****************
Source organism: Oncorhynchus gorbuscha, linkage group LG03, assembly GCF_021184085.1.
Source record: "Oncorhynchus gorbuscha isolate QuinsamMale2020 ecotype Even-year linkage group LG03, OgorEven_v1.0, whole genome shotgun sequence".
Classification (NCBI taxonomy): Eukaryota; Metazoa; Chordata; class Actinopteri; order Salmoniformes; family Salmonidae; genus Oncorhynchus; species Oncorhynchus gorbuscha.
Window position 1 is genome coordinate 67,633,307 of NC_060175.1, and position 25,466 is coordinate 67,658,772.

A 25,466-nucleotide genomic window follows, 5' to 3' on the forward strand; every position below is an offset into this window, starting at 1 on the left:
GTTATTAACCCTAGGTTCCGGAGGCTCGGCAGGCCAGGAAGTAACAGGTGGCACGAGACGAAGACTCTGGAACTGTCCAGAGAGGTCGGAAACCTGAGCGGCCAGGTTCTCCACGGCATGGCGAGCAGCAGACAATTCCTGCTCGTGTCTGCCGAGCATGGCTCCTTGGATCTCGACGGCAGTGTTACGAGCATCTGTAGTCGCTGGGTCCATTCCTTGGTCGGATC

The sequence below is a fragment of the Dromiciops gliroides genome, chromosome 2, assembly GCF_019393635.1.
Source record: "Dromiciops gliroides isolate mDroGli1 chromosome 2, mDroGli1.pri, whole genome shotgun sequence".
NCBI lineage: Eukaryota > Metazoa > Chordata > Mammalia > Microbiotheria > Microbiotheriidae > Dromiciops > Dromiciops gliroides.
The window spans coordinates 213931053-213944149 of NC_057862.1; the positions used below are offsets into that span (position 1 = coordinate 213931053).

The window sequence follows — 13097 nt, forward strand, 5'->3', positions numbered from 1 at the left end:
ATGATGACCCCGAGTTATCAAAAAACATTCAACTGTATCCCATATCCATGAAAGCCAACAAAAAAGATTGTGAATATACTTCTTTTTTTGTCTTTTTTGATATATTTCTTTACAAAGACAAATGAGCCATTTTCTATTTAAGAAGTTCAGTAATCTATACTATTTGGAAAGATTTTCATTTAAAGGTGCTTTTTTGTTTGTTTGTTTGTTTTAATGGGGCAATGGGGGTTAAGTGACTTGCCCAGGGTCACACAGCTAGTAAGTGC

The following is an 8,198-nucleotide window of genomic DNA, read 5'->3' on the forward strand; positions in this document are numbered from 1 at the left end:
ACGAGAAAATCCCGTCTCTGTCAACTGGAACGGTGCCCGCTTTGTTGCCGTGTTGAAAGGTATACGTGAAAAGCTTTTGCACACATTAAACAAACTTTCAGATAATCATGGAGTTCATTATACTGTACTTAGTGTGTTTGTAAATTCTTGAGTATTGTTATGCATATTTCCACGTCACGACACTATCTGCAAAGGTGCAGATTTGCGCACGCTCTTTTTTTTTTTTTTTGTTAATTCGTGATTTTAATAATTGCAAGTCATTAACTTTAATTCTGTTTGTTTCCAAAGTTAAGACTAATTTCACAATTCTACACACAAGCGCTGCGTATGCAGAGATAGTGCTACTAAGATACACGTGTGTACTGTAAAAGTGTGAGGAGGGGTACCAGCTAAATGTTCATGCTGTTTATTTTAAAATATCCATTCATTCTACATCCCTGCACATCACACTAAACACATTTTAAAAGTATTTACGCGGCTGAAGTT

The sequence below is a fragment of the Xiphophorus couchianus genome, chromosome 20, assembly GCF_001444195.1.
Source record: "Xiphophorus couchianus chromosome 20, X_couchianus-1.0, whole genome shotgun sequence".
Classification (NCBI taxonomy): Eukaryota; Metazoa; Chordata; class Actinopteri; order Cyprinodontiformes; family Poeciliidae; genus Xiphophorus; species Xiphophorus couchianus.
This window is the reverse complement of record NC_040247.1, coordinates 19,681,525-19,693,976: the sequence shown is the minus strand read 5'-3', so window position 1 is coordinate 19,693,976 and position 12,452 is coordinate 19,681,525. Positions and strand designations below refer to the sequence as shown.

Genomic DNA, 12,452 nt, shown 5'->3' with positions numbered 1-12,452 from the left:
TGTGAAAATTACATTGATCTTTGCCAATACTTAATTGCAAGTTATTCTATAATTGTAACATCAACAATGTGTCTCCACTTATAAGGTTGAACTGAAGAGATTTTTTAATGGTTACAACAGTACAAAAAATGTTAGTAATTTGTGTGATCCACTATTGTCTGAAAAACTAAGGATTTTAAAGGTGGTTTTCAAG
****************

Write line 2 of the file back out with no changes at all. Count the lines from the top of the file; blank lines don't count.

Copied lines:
Source record: "Oncorhynchus gorbuscha isolate QuinsamMale2020 ecotype Even-year linkage group LG03, OgorEven_v1.0, whole genome shotgun sequence".